Washington University School of Medicine St. Louis, MO
Benjamin Rogers, MD1, Barrett Rogers1, Marzio Frazzoni, MD2, Edoardo Savarino, MD3, Sabine Roman, MD, PhD4, Daniel Sifrim, MD, PhD5, C. Prakash Gyawali, MD1; 1Washington University School of Medicine, St. Louis, MO; 2Baggiovara Hospital, Modena, Emilia-Romagna, Italy; 3University of Padua, Padua, Veneto, Italy; 4Edouard Herriot Hospital, Lyon, Auvergne, France; 5Wingate Institute, London, England, United Kingdom
Introduction: Automated analysis overcounts reflux episodes on pH impedance testing. Accurate reviewer interpretation is critical, but there is a paucity of data on reflux episode characteristics associated with inter-reviewer agreement. Methods: Ambulatory pH impedance monitoring from randomly selected GERD patients from 4 international institutions were all analyzed by 5 reviewers following a consensus meeting (Wingate consensus) to define identification standards for reflux episodes. Episodes were defined as retrograde propagation of ≥50% impedance drop for ≥4 seconds in the distal two impedance channels. Metadata from pH impedance studies were exported to a dedicated software tool designed to compare episode-by-episode time between reviewers within a ±7.5s window. Acidity of reflux events, acid clearance time (ACT), and bolus clearance time (BCT) were compared between episodes identified by all reviewers against those identified by automated analysis, and one to four reviewers, respectively. Results: Of the 19 patients (median age 52 years, 78.9% F), median acid exposure time (AET) was 11.7% (interquartile range, 8-15%) and all had typical symptoms. A median of 92 reflux episodes (IQR 79-119) were identified per patient (acidic: 73, IQR 66-113; non-acidic: 10, IQR 7-20). A total of 979 episodes were identified by all reviewers. The majority (89.1%) were acidic in contrast to automated analysis (1719 episodes, 78.4% acidic) as well as single reviewer identified episodes (71.6% acidic, p≤0.009 for each comparison, Fig. 1). While 277 more episodes (28.3%) were identified when one outlier value was discarded, the proportion of acid to non-acid events was similar (87.1% acidic, p=0.3). Three reviewer consensus resulted in an increase by 202 episodes (16.1%) in reflux episode identification (86.1% acidic) while two reviewer consensus resulted in an additional 195 episodes (13.4% increase, 84.5% acidic). The proportion of acidic episodes identified by only one reviewer (342 episodes, 71.6% acidic) was significantly lower than that identified by ≥2 reviewers (p< 0.001 for each comparison, Fig. 1). Although no differences were found in BCT between groups (p=0.84), longer ACT was associated with higher agreement among reviewers (p< 0.001 across groups, Fig. 2). Discussion: Inter-reviewer variability exists even among expert reviewers in reflux episode identification on pH impedance monitoring. Reflux episodes containing acid are significantly more likely to be identified by multiple reviewers.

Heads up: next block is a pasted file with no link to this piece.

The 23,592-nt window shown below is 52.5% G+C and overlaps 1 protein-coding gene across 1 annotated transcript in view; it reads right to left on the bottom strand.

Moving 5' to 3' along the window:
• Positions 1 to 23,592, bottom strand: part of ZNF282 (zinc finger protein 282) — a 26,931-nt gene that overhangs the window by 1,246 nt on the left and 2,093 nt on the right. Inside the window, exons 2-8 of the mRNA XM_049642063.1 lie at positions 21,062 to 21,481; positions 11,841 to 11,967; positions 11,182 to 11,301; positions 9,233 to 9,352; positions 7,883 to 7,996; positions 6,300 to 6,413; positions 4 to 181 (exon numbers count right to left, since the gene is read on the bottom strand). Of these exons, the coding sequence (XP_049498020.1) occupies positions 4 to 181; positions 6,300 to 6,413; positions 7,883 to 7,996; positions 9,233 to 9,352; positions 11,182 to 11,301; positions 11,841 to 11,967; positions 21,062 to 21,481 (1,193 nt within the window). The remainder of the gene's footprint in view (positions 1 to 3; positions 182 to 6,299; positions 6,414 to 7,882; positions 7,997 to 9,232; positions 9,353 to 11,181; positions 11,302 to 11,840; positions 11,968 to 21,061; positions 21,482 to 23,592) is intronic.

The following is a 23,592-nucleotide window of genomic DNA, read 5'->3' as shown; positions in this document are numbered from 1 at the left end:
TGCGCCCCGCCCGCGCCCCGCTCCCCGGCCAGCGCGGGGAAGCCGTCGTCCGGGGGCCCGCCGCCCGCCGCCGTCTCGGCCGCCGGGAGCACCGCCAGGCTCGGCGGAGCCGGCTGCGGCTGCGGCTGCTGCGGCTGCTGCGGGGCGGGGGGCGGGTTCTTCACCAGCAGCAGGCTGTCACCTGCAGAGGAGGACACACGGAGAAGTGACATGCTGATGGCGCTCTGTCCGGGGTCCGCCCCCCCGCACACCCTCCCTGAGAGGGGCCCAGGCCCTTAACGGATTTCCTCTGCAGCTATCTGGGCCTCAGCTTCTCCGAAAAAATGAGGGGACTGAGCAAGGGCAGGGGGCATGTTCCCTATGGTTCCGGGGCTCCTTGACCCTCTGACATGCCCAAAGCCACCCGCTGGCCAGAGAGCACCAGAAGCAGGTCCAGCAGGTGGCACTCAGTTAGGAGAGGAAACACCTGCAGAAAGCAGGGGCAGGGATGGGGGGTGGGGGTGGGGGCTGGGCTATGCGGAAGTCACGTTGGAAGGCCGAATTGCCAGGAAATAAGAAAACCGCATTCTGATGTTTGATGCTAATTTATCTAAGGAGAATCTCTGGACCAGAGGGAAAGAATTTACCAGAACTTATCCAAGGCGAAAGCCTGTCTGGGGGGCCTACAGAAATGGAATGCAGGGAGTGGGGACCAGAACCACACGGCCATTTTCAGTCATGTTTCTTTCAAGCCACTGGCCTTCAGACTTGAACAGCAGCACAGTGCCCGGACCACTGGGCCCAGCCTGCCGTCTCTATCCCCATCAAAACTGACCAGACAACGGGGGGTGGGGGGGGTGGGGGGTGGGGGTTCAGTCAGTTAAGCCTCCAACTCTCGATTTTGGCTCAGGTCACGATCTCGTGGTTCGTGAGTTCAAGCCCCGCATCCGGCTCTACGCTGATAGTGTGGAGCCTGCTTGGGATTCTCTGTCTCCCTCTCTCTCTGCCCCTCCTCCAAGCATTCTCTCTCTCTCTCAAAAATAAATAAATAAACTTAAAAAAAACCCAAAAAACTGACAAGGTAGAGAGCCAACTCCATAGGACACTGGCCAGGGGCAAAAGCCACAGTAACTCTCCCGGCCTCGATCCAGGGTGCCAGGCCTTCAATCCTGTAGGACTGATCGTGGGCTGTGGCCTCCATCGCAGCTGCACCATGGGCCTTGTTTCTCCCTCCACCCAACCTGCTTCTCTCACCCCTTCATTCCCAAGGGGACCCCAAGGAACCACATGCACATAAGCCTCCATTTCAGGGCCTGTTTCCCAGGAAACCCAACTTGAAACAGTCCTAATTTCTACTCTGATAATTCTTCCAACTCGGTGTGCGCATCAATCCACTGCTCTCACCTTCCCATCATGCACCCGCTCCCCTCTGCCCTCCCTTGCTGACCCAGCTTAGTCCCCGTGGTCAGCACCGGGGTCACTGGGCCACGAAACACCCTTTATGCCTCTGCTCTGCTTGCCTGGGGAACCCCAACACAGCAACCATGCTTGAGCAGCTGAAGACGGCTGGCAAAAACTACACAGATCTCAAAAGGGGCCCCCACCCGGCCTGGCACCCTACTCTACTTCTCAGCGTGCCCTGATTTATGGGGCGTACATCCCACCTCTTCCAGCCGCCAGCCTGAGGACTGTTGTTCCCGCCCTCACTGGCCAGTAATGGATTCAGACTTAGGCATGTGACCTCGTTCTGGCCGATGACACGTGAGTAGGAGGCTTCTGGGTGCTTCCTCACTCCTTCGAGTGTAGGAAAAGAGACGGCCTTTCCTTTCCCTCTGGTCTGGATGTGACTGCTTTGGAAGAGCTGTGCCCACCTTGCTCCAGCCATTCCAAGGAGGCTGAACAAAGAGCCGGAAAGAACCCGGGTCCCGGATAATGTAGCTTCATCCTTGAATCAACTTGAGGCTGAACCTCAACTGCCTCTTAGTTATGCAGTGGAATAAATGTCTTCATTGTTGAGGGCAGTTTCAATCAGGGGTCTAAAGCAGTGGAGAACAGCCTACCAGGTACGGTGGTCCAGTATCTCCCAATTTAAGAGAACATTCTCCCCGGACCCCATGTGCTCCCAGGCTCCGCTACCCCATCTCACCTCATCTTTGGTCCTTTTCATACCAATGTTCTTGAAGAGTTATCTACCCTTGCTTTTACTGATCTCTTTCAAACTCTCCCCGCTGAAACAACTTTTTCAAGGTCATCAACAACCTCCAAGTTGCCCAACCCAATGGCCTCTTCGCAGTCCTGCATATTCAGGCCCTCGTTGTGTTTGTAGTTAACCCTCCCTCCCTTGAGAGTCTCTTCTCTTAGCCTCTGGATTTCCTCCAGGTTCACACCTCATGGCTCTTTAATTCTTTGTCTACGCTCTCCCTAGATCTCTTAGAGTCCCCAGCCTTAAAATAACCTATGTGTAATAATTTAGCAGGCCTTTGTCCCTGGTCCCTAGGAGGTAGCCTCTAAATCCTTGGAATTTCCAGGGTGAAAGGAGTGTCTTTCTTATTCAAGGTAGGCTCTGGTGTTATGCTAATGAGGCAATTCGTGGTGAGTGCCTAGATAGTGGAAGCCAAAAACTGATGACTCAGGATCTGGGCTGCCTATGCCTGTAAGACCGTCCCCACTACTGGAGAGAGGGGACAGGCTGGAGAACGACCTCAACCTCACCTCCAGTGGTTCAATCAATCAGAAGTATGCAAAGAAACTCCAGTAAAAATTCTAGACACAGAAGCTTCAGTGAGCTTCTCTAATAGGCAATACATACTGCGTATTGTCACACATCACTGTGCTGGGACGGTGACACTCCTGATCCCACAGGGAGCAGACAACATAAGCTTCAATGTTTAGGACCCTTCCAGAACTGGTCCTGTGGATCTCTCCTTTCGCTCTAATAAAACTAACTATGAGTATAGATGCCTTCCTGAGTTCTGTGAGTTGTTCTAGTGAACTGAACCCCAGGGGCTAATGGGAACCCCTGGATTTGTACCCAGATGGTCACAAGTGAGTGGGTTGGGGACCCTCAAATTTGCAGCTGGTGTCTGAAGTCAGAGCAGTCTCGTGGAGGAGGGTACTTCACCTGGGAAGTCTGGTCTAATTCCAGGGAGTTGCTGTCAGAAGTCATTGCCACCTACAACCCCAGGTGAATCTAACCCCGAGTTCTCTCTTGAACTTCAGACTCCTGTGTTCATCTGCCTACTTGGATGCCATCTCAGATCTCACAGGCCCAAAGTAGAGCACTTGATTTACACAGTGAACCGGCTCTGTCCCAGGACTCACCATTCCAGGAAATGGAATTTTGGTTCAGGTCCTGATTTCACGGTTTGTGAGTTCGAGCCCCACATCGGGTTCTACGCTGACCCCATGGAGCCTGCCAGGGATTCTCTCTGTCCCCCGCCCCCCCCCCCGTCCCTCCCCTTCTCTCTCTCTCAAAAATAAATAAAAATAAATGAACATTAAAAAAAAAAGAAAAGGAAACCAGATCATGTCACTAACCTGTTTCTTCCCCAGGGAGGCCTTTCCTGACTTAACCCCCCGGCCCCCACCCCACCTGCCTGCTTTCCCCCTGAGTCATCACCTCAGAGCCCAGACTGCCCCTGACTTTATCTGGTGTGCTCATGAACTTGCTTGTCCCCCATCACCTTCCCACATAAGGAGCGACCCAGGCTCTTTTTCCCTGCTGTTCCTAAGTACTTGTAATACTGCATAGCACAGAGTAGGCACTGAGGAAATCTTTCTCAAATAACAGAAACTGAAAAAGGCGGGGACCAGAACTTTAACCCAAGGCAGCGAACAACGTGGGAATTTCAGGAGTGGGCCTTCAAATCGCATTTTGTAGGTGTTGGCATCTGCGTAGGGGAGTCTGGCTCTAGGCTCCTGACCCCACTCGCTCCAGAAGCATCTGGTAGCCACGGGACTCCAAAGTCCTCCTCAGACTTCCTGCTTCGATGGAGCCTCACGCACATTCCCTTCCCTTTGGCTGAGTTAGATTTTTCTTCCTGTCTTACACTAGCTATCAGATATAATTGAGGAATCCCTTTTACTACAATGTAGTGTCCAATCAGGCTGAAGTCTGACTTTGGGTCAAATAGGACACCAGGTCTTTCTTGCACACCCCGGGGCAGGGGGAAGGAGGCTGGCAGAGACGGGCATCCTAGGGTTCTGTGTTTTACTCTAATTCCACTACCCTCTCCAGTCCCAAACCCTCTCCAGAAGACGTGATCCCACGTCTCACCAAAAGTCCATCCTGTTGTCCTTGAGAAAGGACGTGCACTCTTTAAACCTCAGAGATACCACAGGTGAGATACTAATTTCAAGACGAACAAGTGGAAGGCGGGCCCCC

Comparison of proportions of acid and non-acid reflux episodes as identified by reviewer combinations
Bolus clearance time and acid clearance time compared between reflux episodes identified by reviewer combinations